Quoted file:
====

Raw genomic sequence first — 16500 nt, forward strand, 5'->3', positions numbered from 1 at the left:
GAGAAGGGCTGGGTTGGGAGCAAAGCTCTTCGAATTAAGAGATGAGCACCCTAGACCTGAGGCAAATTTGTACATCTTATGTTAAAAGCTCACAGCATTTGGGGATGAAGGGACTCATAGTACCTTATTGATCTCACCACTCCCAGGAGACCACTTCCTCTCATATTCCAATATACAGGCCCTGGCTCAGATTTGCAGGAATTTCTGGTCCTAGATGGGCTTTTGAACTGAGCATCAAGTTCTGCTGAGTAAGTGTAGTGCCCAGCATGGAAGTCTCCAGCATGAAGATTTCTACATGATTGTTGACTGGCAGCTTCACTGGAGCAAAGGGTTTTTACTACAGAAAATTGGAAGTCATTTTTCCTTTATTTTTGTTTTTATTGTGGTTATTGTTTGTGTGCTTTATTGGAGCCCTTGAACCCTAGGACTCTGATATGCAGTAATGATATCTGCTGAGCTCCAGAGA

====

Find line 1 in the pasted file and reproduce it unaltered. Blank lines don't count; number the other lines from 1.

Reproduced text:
Raw genomic sequence first — 16500 nt, forward strand, 5'->3', positions numbered from 1 at the left: